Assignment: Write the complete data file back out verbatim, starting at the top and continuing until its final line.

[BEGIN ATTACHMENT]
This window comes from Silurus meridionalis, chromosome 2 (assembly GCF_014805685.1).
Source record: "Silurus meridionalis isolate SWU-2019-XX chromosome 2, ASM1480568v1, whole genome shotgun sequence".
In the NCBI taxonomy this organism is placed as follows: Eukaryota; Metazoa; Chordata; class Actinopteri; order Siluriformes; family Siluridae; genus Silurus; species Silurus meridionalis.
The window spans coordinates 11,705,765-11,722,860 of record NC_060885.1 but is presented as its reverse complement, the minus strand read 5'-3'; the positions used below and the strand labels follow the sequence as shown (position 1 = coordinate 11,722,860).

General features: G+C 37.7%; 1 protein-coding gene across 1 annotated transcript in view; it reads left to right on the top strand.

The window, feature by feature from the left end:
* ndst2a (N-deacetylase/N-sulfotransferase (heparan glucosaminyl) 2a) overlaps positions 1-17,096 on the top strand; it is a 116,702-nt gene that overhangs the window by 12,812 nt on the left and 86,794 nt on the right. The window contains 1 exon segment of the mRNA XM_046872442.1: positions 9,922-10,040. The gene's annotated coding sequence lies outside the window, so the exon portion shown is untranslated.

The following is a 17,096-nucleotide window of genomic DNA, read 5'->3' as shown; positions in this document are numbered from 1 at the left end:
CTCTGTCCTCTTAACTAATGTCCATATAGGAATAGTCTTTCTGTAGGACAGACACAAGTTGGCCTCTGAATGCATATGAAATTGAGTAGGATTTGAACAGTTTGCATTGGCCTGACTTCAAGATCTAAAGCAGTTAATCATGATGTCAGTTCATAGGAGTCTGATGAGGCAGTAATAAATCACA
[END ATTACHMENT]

This window comes from Silurus meridionalis, chromosome 2 (assembly GCF_014805685.1).
Source record: "Silurus meridionalis isolate SWU-2019-XX chromosome 2, ASM1480568v1, whole genome shotgun sequence".
In the NCBI taxonomy this organism is placed as follows: Eukaryota; Metazoa; Chordata; class Actinopteri; order Siluriformes; family Siluridae; genus Silurus; species Silurus meridionalis.
The window spans coordinates 11,705,765-11,722,860 of record NC_060885.1 but is presented as its reverse complement, the minus strand read 5'-3'; the positions used below and the strand labels follow the sequence as shown (position 1 = coordinate 11,722,860).

General features: G+C 37.7%; 1 protein-coding gene across 1 annotated transcript in view; it reads left to right on the top strand.

The window, feature by feature from the left end:
* ndst2a (N-deacetylase/N-sulfotransferase (heparan glucosaminyl) 2a) overlaps positions 1-17,096 on the top strand; it is a 116,702-nt gene that overhangs the window by 12,812 nt on the left and 86,794 nt on the right. The window contains 1 exon segment of the mRNA XM_046872442.1: positions 9,922-10,040. The gene's annotated coding sequence lies outside the window, so the exon portion shown is untranslated.

The following is a 17,096-nucleotide window of genomic DNA, read 5'->3' as shown; positions in this document are numbered from 1 at the left end:
CTCTGTCCTCTTAACTAATGTCCATATAGGAATAGTCTTTCTGTAGGACAGACACAAGTTGGCCTCTGAATGCATATGAAATTGAGTAGGATTTGAACAGTTTGCATTGGCCTGACTTCAAGATCTAAAGCAGTTAATCATGATGTCAGTTCATAGGAGTCTGATGAGGCAGTAATAAATCACA